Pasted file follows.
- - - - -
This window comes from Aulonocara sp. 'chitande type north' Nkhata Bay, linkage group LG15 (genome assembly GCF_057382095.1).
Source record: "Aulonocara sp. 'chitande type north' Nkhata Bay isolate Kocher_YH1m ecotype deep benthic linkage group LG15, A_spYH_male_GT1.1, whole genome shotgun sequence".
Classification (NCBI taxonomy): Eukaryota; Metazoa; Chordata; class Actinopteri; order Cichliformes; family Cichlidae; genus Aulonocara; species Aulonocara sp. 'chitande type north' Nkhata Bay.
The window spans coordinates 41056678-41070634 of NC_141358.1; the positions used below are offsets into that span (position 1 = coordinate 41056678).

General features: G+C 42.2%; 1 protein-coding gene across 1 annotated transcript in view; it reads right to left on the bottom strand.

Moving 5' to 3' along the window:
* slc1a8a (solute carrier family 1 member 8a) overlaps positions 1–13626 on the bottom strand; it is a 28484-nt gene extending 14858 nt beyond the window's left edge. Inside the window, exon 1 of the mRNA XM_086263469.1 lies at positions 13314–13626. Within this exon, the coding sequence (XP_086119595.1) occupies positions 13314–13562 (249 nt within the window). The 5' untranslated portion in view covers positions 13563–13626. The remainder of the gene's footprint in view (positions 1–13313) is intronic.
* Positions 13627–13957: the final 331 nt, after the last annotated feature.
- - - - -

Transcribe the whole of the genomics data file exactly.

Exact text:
This window comes from Aulonocara sp. 'chitande type north' Nkhata Bay, linkage group LG15 (genome assembly GCF_057382095.1).
Source record: "Aulonocara sp. 'chitande type north' Nkhata Bay isolate Kocher_YH1m ecotype deep benthic linkage group LG15, A_spYH_male_GT1.1, whole genome shotgun sequence".
Classification (NCBI taxonomy): Eukaryota; Metazoa; Chordata; class Actinopteri; order Cichliformes; family Cichlidae; genus Aulonocara; species Aulonocara sp. 'chitande type north' Nkhata Bay.
The window spans coordinates 41056678-41070634 of NC_141358.1; the positions used below are offsets into that span (position 1 = coordinate 41056678).

General features: G+C 42.2%; 1 protein-coding gene across 1 annotated transcript in view; it reads right to left on the bottom strand.

Moving 5' to 3' along the window:
* slc1a8a (solute carrier family 1 member 8a) overlaps positions 1–13626 on the bottom strand; it is a 28484-nt gene extending 14858 nt beyond the window's left edge. Inside the window, exon 1 of the mRNA XM_086263469.1 lies at positions 13314–13626. Within this exon, the coding sequence (XP_086119595.1) occupies positions 13314–13562 (249 nt within the window). The 5' untranslated portion in view covers positions 13563–13626. The remainder of the gene's footprint in view (positions 1–13313) is intronic.
* Positions 13627–13957: the final 331 nt, after the last annotated feature.